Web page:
Santa and Pete (1999)

This is one of the myriad made-for-TV family movies that gets churned out every year. We try to keep a few of these in our queue to ensure we're experiencing the entire spectrum of holiday fare.

As the title suggests, this one focuses on the character of Black Peter, a slightly obscure holiday figure, at least here in the US. For those of you not obsessed with Christmas lore, Black Peter is a child assistant to Saint Nick. Traditionally, he's the one charged with punishing children who were bad, an awkward bit of racist stereotyping which makes him an extremely difficult character to use. Since he never really took hold in America, it's pretty easy to skip him entirely and avoid the matter altogether.

This movie instead re-imagines him as a kind-hearted adult accompanying Saint Nicholas in his journeys. It's an attempt to reclaim the character while simultaneously raising him in prominence.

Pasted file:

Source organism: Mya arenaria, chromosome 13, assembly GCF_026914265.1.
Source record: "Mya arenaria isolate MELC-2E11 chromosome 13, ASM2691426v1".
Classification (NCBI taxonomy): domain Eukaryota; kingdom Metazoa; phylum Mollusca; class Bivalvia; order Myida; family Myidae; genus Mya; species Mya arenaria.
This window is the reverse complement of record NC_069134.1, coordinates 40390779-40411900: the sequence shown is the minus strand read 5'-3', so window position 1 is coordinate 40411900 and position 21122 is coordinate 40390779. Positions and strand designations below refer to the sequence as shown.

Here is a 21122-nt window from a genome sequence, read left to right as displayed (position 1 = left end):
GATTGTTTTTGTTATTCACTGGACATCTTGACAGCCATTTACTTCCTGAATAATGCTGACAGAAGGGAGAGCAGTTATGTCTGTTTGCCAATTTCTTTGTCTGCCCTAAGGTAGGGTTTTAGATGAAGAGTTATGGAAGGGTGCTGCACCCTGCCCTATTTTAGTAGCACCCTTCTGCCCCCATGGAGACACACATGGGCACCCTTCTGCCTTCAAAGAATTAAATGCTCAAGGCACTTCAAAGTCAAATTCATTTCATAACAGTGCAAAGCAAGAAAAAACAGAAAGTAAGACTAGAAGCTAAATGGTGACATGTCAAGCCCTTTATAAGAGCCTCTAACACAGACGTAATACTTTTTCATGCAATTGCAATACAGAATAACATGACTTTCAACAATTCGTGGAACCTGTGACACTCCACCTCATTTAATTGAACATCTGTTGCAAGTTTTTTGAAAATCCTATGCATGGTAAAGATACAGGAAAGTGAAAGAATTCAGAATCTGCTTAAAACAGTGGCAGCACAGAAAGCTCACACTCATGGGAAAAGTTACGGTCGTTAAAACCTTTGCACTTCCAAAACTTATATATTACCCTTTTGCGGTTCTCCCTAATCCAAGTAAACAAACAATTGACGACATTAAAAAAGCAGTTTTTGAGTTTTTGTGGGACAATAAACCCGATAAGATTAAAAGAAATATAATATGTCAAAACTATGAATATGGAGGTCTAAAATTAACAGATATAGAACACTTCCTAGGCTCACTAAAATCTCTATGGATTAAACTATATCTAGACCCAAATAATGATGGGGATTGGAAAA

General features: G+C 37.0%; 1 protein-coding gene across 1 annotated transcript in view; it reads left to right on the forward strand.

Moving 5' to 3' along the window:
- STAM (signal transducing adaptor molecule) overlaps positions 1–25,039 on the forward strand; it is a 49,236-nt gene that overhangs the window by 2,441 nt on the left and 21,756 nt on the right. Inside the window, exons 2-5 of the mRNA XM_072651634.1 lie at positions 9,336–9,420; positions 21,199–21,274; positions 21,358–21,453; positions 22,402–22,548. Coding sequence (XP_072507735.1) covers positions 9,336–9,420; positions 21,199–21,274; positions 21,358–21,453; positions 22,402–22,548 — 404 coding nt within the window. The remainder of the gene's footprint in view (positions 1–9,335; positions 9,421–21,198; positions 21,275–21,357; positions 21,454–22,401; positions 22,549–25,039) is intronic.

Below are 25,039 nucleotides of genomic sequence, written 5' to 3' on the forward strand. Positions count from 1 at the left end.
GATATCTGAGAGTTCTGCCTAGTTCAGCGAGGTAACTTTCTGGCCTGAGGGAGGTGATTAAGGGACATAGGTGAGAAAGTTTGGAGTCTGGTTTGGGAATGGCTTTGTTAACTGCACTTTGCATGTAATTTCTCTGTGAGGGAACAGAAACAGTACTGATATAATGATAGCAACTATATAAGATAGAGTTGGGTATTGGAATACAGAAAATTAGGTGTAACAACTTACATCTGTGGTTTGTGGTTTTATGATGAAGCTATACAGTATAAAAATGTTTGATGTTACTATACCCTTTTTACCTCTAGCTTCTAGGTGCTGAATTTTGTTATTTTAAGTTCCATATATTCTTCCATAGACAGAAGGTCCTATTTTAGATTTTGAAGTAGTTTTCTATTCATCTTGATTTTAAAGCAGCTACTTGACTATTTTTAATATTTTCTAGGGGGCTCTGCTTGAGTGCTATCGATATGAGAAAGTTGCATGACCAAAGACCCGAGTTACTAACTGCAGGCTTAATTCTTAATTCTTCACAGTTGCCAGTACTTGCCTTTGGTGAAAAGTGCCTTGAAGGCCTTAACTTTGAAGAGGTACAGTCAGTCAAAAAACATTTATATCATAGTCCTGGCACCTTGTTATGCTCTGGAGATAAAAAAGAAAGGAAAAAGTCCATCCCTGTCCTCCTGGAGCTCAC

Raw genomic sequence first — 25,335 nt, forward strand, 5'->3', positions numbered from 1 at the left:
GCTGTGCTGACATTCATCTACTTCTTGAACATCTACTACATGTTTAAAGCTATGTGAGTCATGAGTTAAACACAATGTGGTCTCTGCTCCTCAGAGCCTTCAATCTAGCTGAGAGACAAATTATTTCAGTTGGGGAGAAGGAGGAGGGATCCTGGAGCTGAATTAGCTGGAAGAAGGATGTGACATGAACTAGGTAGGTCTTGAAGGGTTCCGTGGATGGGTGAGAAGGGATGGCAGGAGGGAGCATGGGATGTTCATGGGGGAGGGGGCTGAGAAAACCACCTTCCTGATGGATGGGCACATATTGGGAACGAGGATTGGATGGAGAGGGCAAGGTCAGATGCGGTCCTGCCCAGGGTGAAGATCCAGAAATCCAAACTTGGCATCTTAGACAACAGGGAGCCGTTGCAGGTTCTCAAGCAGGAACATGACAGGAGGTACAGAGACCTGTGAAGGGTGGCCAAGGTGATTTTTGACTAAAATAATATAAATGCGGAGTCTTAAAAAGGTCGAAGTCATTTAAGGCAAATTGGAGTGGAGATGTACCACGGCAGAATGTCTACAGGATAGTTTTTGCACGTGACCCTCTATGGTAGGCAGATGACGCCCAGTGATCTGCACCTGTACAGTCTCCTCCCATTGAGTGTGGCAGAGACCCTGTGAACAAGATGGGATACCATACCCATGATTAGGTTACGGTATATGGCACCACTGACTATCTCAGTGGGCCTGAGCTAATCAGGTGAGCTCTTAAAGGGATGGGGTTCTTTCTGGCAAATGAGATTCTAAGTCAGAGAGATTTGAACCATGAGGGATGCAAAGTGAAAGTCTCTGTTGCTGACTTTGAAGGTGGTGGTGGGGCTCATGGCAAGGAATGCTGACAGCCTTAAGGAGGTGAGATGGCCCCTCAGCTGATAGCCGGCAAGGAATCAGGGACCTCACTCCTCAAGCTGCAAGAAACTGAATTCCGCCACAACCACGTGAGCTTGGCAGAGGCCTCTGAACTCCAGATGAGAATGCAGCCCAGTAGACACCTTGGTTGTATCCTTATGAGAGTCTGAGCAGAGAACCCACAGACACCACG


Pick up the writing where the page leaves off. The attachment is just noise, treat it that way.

As a whole, the special isn't very impressive. Production values are lacking, and the setting is undermined by a barrage of anachronisms (I'm assuming these were intentional; regardless, they're not endearing).

The movie is narrated by James Earl Jones, who certainly lends some credibility to the frame story but can't help the story itself.

Despite all its problems, I wound up enjoying this quite a bit. The movie's redemption came from its portrayal of Santa Claus. Instead of the trite fat man, this version was more in line with European depictions of Saint Nicholas. Even when Santa and Peter moved to New Amsterdam and he began acquiring the American props and costume, he retained his gaunt face, more like a bishop's than a friar's. In addition, he was played seriously, without comic relief or over-the-top antics.

Ultimately, the movie isn't very good. If you're not a die-hard Santa-nerd, you'll find it tedious and pedantic. But the character of Saint Nicholas was so well handled, this Christmas geek enjoyed the experience.